Japanese detain ferry to N. Korea, cite safety reasons

NIIGATA, JAPAN — NIIGATA, Japan - Citing safety violations, Japan detained in the port here yesterday the lone ship that ferries passengers between Japan and North Korea, two countries at loggerheads over Pyongyang's nuclear program.

As a sailor on the top deck triumphantly waved North Korea's red star banner and waitresses led rousing choruses of the "Song of Comrade Gen. Kim Il Sung," the white-hulled vessel docked here for the first time since January, when it was met by angry protesters.


Protesters were out in force, demanding an end to North Korea's nuclear weapons program and a full accounting for up to 100 Japanese believed to have been abducted to North Korea in the 1970s and 1980s.

"Warning: Lock your doors, the North Korean spy ship is back in town," boomed loudspeaker messages from one of dozens of black buses that Japanese nationalists drove here.


Referring to allegations that North Korea controls a large portion of Japan's pachinko, or pinball betting halls, another bus carried a banner reading, "Pachinko money is used to build atomic bombs."

Last year, the ferry docked once every two weeks. According to two North Korean defectors who testified recently before the U.S. Congress, the ship sometimes carried amphetamines for Japanese drug users and, buried among the used cars, millions of dollars in cash and parts for North Korea's missile and nuclear programs.

North Korean officials evidently chose yesterday for a return visit, calculating that Japanese authorities would not roil relations just before six-country talks that are scheduled to start tomorrow in Beijing over Pyongyang's nuclear program. But by the end of the day, a small army of Japanese inspectors had come up with five safety violations that could keep the mixed cargo and passenger ferry detained through the talks.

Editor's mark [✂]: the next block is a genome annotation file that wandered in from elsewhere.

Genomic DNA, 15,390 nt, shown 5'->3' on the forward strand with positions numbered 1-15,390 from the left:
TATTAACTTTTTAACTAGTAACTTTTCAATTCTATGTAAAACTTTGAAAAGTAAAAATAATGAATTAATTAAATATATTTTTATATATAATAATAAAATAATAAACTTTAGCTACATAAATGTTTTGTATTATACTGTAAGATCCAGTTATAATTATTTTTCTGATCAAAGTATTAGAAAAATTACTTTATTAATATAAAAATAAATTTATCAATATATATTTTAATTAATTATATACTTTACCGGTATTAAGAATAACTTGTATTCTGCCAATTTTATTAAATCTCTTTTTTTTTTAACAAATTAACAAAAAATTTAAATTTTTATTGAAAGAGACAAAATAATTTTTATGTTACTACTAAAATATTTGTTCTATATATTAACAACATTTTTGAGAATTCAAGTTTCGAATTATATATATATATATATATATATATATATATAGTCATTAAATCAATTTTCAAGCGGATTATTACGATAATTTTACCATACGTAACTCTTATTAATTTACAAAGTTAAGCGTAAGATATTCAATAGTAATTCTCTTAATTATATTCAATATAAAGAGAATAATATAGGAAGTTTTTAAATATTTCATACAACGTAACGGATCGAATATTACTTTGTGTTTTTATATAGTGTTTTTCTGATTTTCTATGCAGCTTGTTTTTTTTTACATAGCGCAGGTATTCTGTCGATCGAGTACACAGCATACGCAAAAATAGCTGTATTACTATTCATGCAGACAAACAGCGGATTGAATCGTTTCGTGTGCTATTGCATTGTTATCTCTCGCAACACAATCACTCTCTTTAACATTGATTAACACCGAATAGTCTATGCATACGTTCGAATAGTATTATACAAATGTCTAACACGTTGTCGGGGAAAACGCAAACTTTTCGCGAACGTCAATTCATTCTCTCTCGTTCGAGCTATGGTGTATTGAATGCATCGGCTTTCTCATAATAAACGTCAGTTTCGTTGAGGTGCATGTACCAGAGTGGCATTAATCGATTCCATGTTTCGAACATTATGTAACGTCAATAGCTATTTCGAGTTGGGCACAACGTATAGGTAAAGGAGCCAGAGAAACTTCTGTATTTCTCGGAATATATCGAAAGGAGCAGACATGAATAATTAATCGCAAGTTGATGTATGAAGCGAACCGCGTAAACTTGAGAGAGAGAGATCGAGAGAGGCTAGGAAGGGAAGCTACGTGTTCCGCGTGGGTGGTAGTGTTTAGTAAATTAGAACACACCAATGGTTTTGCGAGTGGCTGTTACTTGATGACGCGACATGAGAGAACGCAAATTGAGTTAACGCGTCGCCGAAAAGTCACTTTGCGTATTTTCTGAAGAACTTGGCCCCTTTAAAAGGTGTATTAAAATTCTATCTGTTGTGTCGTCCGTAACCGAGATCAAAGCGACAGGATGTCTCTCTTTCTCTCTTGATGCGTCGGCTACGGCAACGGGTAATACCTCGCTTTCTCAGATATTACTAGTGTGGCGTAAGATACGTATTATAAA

"While the six countries are negotiating in Beijing, the atmosphere should be eased," So Chung On, an official with the main pro-Pyongyang group for Korean residents in Japan, said as about 100 inspectors boarded the vessel. "That's why we hope the Japanese authorities will not check exaggeratedly."

But behind the scrupulous safety checks is widespread Japanese hostility toward North Korea, 600 miles west. Mori Morisawa, a reporter for the newspaper Niigata Nippo who has written about the ferry for years, said: "The Japanese people's interest and anger against North Korea has skyrocketed."

Lines of blue-uniformed police officers, 1,200 in all, kept rival demonstrators apart and separated the nationalists' trucks from the local office of the pro-Pyongyang group.

"On behalf of Japanese people, I say, 'Get out!'" one rightist bellowed at a Korean residents' news conference. "You take money out of the country and use it for building atom bombs."

A month ago, anti-North Korea anger grew into violence when a bullet was fired at the pro-Pyongyang group's office here and fake bombs were placed in front of two offices of a credit union affiliated with North Korea. Similar attacks on banks and offices affiliated with North Korea took place Saturday night in southern Japan.


The ship detention was one of several setbacks to North Korea just before the talks.

On Friday, on the strip of Russian land that borders North Korea, 1,000 students played the part of North Korean refugees for a huge civil defense drill. Designed to cope with an outbreak of war or the collapse of Kim's government, the drill involved erecting tents, conducting medical exams and distributing clothing and food to the 1,000 "refugees."

Recently, authorities in the Russian Far East have said their region could absorb up to 200,000 North Koreans.

In South Korea, a country that routinely shows great patience with North Korea, officials brushed off a threat by North Korean officials to withdraw from an international athletic event in Taegu. The North Koreans demanded an apology for a fracas on Sunday involving Norbert Vollertsen, the German human rights campaigner.

But television footage showed three North Korean journalists attacking Vollertsen, who was on crutches and wearing a neck brace at the time. Vollertsen was leading a protest against rights violations in North Korea.